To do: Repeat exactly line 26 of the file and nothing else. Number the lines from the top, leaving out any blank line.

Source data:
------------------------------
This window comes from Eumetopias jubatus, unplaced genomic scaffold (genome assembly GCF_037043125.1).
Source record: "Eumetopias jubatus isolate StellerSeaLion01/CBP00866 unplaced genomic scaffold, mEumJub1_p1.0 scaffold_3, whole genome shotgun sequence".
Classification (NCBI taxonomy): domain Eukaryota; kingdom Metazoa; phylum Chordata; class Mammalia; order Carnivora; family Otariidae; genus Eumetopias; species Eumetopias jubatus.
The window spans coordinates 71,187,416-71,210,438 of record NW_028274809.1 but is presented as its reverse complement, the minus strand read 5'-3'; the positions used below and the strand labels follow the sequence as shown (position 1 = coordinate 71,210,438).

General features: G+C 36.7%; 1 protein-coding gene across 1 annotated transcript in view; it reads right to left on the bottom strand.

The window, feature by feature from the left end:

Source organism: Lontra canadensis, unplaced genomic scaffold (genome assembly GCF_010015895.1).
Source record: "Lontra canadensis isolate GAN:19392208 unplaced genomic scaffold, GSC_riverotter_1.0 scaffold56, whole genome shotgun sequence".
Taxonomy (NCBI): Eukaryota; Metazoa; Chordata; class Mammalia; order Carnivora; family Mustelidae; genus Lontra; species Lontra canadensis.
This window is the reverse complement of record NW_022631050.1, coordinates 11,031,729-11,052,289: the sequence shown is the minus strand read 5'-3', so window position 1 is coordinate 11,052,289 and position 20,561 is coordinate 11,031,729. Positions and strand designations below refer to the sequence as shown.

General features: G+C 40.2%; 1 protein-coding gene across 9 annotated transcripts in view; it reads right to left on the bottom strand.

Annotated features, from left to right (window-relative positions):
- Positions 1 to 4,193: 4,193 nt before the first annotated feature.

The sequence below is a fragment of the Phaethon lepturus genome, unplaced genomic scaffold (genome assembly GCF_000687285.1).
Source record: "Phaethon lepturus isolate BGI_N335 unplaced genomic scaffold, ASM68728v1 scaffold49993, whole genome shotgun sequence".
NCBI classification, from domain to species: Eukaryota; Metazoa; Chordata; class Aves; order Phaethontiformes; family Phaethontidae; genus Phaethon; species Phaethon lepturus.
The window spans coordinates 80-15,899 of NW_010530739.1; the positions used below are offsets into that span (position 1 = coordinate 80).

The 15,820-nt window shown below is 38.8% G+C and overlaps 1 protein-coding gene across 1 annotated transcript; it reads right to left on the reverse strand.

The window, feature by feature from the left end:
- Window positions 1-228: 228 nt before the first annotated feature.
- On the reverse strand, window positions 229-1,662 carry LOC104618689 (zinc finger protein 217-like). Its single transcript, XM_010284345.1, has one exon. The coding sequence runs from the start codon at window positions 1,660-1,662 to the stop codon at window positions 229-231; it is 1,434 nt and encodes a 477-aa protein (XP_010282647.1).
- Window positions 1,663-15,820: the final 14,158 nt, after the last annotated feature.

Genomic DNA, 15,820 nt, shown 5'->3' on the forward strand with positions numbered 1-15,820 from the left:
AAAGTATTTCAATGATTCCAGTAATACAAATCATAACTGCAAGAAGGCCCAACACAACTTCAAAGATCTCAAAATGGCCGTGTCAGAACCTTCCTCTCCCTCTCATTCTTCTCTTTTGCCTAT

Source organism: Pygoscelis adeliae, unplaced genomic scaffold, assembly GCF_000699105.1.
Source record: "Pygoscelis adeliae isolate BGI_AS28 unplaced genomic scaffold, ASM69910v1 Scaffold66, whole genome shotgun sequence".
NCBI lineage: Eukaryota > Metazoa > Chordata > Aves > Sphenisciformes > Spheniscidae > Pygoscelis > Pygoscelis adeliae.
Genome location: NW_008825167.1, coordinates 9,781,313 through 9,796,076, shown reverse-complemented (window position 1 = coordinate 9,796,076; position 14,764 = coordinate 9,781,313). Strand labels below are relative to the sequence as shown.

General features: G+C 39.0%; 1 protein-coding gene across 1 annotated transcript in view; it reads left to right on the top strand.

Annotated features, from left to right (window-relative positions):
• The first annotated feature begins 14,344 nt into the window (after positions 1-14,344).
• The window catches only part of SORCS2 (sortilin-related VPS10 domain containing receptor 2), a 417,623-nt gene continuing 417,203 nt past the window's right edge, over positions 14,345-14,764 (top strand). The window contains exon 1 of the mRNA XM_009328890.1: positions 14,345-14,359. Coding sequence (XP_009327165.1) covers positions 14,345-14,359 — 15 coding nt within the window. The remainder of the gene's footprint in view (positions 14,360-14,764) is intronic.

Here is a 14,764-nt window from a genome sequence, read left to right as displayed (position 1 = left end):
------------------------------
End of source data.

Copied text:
Source record: "Pygoscelis adeliae isolate BGI_AS28 unplaced genomic scaffold, ASM69910v1 Scaffold66, whole genome shotgun sequence".